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A large tree in our yard fell in a windstorm. Fortunately, it didn't hit the house, but now we have to pay to cut it up and hauling it away. Will my home insurance cover the cost of the tree plus new landscaping?

Insurance coverage for landscaping is tricky. If the tree fell on your house, then home insurance would cover the damage to the building and pay for removal of the tree.

However, if a tree falls without hitting and damaging a covered structure, then home insurance generally does not cover the cost of removal, and most policies don't cover the cost to replace the tree.

A few insurance companies cover landscaping up to a small percentage of a home's insured value; however, many insurers don't cover landscaping because it's tough to value, which makes it difficult to set an appropriate premium. You can purchase an endorsement--extra coverage tacked onto the home insurance policy--to cover especially rare or expensive plants.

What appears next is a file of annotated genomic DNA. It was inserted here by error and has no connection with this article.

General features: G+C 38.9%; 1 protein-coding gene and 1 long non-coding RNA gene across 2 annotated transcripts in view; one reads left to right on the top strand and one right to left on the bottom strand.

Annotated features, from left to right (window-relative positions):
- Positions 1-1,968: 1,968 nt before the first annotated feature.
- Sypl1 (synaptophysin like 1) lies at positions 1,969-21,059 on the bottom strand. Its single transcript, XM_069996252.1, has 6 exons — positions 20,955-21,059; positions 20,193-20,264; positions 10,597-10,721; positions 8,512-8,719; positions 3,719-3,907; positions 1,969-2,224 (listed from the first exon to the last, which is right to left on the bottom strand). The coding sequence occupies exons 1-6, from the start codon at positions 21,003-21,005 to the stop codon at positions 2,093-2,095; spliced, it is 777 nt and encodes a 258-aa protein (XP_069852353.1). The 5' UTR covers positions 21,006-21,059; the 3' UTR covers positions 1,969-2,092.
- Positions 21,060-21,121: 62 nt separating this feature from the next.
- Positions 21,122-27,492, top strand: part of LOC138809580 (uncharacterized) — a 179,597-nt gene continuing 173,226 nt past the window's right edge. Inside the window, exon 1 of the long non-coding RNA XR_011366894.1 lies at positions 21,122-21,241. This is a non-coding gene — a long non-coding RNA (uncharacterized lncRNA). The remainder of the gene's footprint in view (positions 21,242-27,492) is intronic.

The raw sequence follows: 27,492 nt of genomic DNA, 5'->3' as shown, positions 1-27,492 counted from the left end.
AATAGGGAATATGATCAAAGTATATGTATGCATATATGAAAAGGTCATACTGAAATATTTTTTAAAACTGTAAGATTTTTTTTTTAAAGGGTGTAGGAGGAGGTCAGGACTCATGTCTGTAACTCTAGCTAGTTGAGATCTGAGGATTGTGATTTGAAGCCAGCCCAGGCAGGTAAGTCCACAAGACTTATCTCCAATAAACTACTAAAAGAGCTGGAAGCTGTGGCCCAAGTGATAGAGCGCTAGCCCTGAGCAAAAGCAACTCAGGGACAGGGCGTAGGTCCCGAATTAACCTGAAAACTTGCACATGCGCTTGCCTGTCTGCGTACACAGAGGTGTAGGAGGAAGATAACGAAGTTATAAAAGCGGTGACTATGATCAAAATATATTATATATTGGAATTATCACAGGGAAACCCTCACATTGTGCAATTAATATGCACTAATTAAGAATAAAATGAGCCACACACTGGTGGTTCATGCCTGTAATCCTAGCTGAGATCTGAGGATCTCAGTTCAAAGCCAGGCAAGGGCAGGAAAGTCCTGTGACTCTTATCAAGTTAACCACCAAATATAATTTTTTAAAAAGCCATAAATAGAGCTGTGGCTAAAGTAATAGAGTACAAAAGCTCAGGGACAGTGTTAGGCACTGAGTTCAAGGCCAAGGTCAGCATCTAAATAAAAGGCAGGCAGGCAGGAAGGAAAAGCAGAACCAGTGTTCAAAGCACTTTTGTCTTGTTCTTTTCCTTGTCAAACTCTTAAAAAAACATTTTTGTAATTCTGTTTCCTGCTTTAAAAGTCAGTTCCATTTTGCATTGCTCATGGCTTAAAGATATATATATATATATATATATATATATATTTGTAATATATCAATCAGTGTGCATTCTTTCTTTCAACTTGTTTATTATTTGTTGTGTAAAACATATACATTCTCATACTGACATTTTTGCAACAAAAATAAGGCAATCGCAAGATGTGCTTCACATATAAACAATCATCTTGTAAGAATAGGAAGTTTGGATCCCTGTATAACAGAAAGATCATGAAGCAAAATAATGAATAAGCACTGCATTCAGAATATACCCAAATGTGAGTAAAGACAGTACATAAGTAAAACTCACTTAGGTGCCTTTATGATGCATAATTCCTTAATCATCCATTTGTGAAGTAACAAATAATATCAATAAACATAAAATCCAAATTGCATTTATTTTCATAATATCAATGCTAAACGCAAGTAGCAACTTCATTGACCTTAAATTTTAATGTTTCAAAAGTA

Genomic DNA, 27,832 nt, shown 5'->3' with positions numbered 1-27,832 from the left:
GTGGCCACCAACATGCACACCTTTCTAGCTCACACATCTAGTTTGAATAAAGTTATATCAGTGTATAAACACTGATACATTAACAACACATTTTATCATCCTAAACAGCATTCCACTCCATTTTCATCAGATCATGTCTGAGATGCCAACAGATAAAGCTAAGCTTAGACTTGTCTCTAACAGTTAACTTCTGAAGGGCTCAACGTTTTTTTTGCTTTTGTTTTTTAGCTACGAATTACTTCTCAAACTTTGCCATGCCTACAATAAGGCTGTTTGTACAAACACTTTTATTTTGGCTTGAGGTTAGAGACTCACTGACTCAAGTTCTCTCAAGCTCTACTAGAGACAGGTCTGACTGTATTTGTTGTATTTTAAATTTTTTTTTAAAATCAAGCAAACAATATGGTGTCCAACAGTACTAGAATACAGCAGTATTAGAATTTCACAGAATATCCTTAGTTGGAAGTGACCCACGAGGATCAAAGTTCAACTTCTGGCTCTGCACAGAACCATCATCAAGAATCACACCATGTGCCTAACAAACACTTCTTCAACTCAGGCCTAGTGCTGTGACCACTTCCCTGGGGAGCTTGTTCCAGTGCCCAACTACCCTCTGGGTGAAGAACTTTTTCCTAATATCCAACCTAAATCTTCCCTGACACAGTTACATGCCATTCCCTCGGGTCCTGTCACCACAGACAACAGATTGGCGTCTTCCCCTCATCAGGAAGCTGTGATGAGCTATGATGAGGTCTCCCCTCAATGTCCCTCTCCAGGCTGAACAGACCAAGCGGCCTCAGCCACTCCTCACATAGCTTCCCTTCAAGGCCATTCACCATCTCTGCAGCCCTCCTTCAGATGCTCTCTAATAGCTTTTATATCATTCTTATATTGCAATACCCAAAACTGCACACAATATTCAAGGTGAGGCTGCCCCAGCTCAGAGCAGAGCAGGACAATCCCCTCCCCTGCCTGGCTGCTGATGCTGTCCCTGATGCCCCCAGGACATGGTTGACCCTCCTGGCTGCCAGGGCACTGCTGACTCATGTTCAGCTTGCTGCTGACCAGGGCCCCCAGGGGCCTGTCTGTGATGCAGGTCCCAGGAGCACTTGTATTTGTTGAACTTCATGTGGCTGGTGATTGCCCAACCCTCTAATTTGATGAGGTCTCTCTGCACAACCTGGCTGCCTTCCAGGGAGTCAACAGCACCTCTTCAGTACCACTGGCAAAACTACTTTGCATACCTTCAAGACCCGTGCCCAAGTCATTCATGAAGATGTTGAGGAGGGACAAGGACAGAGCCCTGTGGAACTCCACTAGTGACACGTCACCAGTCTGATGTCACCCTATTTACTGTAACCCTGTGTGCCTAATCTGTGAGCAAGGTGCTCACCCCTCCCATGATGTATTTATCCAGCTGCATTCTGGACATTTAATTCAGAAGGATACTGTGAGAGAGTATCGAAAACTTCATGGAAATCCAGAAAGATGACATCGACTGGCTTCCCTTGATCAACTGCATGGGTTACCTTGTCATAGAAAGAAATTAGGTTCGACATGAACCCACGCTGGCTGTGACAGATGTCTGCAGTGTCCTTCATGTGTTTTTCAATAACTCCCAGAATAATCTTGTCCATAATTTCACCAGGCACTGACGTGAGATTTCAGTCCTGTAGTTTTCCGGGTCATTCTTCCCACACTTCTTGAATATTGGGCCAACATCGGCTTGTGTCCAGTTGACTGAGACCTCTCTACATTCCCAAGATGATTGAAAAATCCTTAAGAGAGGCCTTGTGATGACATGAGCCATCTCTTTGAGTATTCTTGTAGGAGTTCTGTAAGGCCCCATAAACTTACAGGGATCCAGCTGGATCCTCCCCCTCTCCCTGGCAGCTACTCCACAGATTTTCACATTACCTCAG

As you consider what to plant once the tree is removed, look for trees that thrive in your region and soil conditions. Also, keep trees properly pruned to extend their lives, particularly if they've been damaged in storms, the Insurance Institute for Business and Safety recommends. Check with your local cooperative extension agency for information and tips on tree selection and care.

Meanwhile, you might be able to recoup some of the costs of your downed tree by claiming a loss on your federal income tax. Before removing the tree, contact an arborist to estimate damage, get the findings in writing, and consult a tax preparer about how to handle the tax claim.

For more, see home insurance for landscaping and plants.

Last updated: Aug. 2, 2011